When on the job, we must rely on our own instincts and observa­tions of colleagues to understand how to do this. We have learned in school about rapport and communication with students and col­leagues. Confrontation with a violent student is not anywhere in the textbooks and usually is not in the repertoire of our teachers and trainers. Yet we must acquire this skill quickly because we are regu­larly faced with students who are potentially aggressive if not overtly violent. Therefore, what must we do differently to reach the intense feelings of violent students to establish trust? We suggest three basic guiding principles:

1.  Watch thyself. When a student is angry and volatile, we react. Our palms get sweaty, our jaws may tighten, we feel a knot in our stomachs, and our tone of voice may change. It is far more difficult to establish a sense of trust with the out-of-control student when we are taut and emotionally and physically con­stricted. When faced with a violent student, one of your first reactions should be to watch yourself. If you learn to control your physiological and emotional reactions, you stand a far better chance of coming across to the student and creating more trust. This is a skill that takes time and must be practiced.

2. Grounded speaking. Once you have taken stock of your body and your feelings, use your voice and words as an outward gesture toward the angry student. Everything that you say at this point must be grounded. You do not want to raise your voice and try to verbally overpower the student, who is most likely already feeling powerless. To accomplish your goal of creating an alli­ance with the student, who is isolated at this moment, you want a steady and direct tone, choosing words that will break through the emotional turmoil to establish a bond. This way of communicating is very important in fostering trust, and we call it "grounded speaking." The first author recalls seeing a sea­soned school staff member who was sitting in a chair being confronted with a violent student waving a knife in his face. The principal spoke with the aggressive student in a slow, direct manner. He was fully grounded as he spoke. Again, if he had lost that grounding, it is highly likely that he and other staff and students would have been severely hurt.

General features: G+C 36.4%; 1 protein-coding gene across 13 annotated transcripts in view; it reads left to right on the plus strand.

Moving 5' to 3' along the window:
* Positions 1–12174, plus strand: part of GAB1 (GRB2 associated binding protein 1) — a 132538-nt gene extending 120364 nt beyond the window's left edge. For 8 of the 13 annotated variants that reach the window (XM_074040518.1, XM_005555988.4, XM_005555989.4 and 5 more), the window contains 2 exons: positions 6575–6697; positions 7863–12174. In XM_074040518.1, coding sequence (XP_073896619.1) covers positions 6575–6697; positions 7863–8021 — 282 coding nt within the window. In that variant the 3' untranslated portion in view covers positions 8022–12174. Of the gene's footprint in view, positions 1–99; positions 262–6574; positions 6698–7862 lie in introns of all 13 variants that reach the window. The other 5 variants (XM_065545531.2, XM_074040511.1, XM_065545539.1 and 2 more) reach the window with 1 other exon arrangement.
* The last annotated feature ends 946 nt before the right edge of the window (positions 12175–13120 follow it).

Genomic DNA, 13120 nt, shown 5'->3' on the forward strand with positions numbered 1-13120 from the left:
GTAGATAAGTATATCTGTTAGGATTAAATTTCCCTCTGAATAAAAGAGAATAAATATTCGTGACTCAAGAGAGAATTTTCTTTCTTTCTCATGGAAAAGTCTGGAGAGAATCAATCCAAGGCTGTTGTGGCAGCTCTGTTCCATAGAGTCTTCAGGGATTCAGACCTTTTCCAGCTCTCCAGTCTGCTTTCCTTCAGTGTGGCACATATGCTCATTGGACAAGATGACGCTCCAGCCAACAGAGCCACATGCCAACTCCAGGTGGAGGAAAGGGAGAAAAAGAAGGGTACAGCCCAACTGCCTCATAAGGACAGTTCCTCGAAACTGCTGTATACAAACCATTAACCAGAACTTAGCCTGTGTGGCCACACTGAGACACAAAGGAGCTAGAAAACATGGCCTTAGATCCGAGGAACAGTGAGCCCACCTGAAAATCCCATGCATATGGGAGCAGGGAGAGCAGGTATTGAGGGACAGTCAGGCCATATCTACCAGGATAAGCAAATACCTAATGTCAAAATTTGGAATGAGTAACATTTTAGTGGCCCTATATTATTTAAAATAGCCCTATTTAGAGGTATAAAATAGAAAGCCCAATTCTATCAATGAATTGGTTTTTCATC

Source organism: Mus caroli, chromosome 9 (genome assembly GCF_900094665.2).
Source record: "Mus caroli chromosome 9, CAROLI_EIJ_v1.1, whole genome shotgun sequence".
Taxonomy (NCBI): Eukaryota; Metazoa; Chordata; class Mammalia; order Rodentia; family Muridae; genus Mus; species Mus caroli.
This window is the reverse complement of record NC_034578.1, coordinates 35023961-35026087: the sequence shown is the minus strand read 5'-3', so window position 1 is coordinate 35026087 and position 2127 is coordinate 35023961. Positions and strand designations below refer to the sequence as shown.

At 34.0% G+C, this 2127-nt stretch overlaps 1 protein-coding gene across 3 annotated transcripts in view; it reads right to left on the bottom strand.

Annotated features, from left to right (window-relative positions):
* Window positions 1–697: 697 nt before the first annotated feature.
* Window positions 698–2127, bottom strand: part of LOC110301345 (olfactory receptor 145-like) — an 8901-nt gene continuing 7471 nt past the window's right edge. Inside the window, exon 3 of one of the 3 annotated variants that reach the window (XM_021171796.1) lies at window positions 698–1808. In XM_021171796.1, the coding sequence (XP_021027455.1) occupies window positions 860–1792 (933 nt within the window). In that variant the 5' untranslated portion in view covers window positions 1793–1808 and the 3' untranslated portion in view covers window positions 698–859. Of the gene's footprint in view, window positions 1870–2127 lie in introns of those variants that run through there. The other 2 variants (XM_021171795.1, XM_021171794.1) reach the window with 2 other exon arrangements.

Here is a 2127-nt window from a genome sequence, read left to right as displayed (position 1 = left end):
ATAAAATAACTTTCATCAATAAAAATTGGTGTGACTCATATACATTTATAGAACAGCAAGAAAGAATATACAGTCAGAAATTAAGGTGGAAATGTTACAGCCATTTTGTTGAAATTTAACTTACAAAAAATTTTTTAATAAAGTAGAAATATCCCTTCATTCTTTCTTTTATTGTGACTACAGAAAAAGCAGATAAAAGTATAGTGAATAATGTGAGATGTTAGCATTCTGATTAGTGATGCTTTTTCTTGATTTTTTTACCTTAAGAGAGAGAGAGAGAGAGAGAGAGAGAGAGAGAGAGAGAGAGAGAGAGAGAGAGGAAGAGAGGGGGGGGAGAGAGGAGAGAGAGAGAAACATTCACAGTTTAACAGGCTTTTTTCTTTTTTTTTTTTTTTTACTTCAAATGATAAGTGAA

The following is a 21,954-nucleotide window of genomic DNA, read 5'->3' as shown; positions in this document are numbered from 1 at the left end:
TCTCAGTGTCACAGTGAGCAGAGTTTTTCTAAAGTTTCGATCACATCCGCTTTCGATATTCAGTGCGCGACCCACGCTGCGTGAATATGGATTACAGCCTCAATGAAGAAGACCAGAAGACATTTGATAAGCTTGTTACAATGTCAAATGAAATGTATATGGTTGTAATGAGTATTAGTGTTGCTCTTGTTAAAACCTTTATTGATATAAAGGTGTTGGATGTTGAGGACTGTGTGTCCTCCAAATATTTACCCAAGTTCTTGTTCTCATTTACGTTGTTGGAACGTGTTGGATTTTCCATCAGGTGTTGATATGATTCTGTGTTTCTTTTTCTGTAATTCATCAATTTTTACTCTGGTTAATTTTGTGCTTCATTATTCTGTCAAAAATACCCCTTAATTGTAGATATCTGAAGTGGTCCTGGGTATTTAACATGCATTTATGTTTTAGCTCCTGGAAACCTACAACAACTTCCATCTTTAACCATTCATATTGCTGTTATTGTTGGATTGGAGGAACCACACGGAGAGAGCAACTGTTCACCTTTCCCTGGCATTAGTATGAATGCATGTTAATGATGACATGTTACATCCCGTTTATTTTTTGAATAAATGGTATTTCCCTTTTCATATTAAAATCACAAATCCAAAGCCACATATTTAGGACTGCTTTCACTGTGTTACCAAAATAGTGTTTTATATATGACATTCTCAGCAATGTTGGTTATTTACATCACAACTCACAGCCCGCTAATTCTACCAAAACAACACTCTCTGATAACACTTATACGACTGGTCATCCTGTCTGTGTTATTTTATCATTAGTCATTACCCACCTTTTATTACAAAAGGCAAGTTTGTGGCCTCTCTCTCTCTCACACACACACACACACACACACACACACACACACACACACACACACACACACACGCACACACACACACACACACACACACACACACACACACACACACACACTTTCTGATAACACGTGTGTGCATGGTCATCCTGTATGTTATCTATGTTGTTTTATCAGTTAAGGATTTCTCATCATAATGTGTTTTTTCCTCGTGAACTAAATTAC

3. Move slowly. The third guiding principle is about movement. We are now watching ourselves and using grounded speaking, and the final element that will assist in bonding is movement. We must change our pace of movement so that the student will slow down enough to think about aligning with us. The student is on a fast pace, in emotional turmoil, and needs the environ­ment around him or her to slow down. We become the focal point in the surrounding environment as we are able to pene­trate the strong feelings of the student, and therefore, we must not only speak distinctly but also move slowly. The principal who was faced with the student with the knife sat in his chair without movement. He remained outwardly calm, checking his intense fear and bodily reactions so that he remained in an unwavering posture. To remain sitting also placed the principal in a lower position physically, which could be perceived by the student as less threatening. Should he have moved, there is no doubt that he and others may have been stabbed and seriously injured.

- Bemak PhD and Susan Keys PhD; Violent and Aggressive Youth: Intervention and Prevention Strategies for Changing Times; Corwin Press: California; 2000

Personal Reflection Exercise #10
The preceding section contained information about building alliances to reduce school violence. Write three case study examples regarding how you might use the content of this section in your practice.

QUESTION 24
What are Bernak’s three guiding principles for establishing trust and communication with a violent student? Record the letter of the correct answer the Answer Booklet.